The nervous system is made of two parts: Central nervous system that includes the brain and spinal cord  and the Peripheral nervous system involving all other neural elements, such as eyes, ears, skin, and other sensory receptors. Cancer is the uncontrolled division of cells due to the mutations in the cell DNA. Neurological cancer is cancer of the brain or spine. Sometimes it affects both areas of the body at once. Brain cancer occurs when cells inside your brain reproduce uncontrollably, forming a mass. This mass, also called a tumor, can be cancerous (high grade, malignant) or noncancerous (low grade, benign).Malignant neurological tumors can invade nearby tissue and spread to other parts of your brain. Benign tumors don’t spread, but they can still cause neurological cancer symptoms, especially if they grow to be quite large. A tumor that grows into or presses on an area of the brain may stop that part of the brain from working the way  it should, whether the tumor itself is benign or malignant, and will then require treatment.

The most common type of brain tumor seen does not originate from the brain tissue itself, but rather are metastases from extracranial cancers such as lung cancer and breast cancer. primary and metastatic. Many cancers exhibit a propensity of spread towards the CNS, and brain metastases are common problems seen in malignancies such as lung, breast, and melanoma. Such spread may involve the brain or spine parenchyma or the subarachnoid space. In the PNS, spread is usually through direct infiltration of nerve roots, plexi, or muscle by neighboring malignancies

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When cancer affects the nervous system it may result in significant neurologic morbidity and mortality. These effects may be direct with cancer involvement of the brain, spine, or peripheral nervous system (PNS)—or indirect as in paraneoplastic neurologic syndromes are rare disorders associated with cancer, not caused by direct invasion, metastasis or consequences of treatment. They are usually autoimmune in nature. Often, PNS precedes the manifestations of cancer. Primary brain tumors include tumors that originate from the tissues of the brain or the brain's immediate surroundings. Primary tumors are categorized as glial (composed of glial cells) or non-glial (developed on or in the structures of the brain, including nerves, blood vessels and glands) and benign or malignant.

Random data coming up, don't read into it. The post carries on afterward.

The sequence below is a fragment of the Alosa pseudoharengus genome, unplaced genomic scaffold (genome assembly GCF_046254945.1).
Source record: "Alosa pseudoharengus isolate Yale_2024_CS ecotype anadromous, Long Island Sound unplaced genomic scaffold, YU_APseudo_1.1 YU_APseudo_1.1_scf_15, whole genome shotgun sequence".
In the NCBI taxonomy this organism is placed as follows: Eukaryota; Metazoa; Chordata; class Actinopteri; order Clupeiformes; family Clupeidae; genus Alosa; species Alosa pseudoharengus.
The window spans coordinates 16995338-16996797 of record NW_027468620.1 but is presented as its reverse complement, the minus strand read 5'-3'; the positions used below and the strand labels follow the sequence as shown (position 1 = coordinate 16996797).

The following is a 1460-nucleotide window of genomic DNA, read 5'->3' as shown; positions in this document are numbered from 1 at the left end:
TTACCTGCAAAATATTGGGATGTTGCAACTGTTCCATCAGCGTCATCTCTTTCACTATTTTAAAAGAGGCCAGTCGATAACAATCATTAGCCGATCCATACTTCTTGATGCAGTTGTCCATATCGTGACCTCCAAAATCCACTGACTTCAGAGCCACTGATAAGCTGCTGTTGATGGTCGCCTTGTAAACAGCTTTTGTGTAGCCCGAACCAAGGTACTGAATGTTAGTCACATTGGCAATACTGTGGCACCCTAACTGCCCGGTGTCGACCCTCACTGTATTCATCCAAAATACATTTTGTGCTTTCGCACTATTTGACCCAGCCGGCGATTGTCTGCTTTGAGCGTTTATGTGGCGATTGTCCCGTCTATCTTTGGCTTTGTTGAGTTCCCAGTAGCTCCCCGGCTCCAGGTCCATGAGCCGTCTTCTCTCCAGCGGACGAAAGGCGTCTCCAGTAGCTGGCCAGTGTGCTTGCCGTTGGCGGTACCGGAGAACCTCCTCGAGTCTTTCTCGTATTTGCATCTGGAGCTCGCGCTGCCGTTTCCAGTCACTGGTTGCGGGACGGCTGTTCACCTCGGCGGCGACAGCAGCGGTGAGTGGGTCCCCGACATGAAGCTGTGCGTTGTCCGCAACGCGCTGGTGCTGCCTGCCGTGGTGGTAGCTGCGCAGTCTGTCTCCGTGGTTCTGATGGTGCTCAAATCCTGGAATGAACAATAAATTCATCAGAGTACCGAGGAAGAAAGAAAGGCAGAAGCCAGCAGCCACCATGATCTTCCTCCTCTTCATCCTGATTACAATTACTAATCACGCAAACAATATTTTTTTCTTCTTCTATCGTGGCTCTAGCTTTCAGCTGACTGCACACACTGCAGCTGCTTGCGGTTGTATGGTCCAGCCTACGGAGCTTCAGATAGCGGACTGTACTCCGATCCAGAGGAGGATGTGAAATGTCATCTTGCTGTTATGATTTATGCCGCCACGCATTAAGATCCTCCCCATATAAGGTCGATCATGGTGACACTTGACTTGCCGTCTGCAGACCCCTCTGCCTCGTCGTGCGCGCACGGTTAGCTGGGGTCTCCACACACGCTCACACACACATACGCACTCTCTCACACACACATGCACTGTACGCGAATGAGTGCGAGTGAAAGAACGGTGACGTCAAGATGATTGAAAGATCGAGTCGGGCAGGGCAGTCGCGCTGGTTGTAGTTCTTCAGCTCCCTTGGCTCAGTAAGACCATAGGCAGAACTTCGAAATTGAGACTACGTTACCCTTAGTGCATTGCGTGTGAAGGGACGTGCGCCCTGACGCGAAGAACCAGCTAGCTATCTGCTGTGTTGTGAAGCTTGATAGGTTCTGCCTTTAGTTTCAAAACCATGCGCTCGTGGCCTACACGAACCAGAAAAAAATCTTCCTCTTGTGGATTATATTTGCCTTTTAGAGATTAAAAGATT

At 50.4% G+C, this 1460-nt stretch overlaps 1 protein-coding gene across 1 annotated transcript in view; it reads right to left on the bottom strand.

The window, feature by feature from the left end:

In some cases, cancer has sudden, devastating effects on the nervous system: epidural spinal cord compression or cord transection from pathologic fractures of vertebra involved by cancer; increased intracranial pressure from intracranial mass lesion growth and edema; and uncontrolled seizure activity as a result of intracranial tumors (status epilepticus), which are neuro-oncologic emergencies. Treatment of cancer can have neurologic complications. The commonest of these complications are radiation-induced injury to the brain, spine, and peripheral nerves and chemotherapy-induced peripheral neuropathy. The suppressant effect of cancer and its treatment on the body’s immune system can result in infectious complications within the nervous system.

  • Symptoms vary depending on the location of the brain tumor, but the following may accompany different types of brain tumors:
  • Headaches that may be more severe in the morning or awaken the patient at night
  • Seizures or convulsions
  • Difficulty thinking, speaking or articulating
  • Personality changes
  • Weakness or paralysis in one part or one side of the body
  • Loss of balance or dizziness
  • Vision changes
  • Hearing changes
  • Facial numbness or tingling
  • Nausea or vomiting, swallowing difficulties
  • Confusion and disorientation
Sophisticated imaging techniques can pinpoint brain tumors. Diagnostic tools include computed tomography (CT or CAT scan) and magnetic resonance imaging (MRI). Magnetic resonance spectroscopy (MRS) is used to examine the tumor's chemical profile and determine the nature of the lesions seen on the MRI. Positron emission tomography (PET scan) can help detect recurring brain tumors.
Treatment is based on the type of tumor and other factors, and often more than one type of treatment is used.

  • Radiation Therapy  a type of cancer treatment that uses beams of intense energy to kill cancer cells. Radiation therapy most often uses X-rays, but protons or other types of energy also can be used. 
  • Chemotherapy for is a drug treatment that uses powerful chemicals to kill fast-growing cells in your body. Chemotherapy is most often used to treat cancer, since cancer cells grow and multiply much more quickly than most cells in the body.
  • Targeted Drug Therapy  is a cancer treatment that uses drugs to target specific genes and proteins that are involved in the growth and survival of cancer cells.
  • Alternating Electric Field Therapy for Adult Brain and Spinal Cord Tumors is a novel anticancer treatment that disrupts tumor cell mitosis. where a single cell divides into two identical daughter cells .
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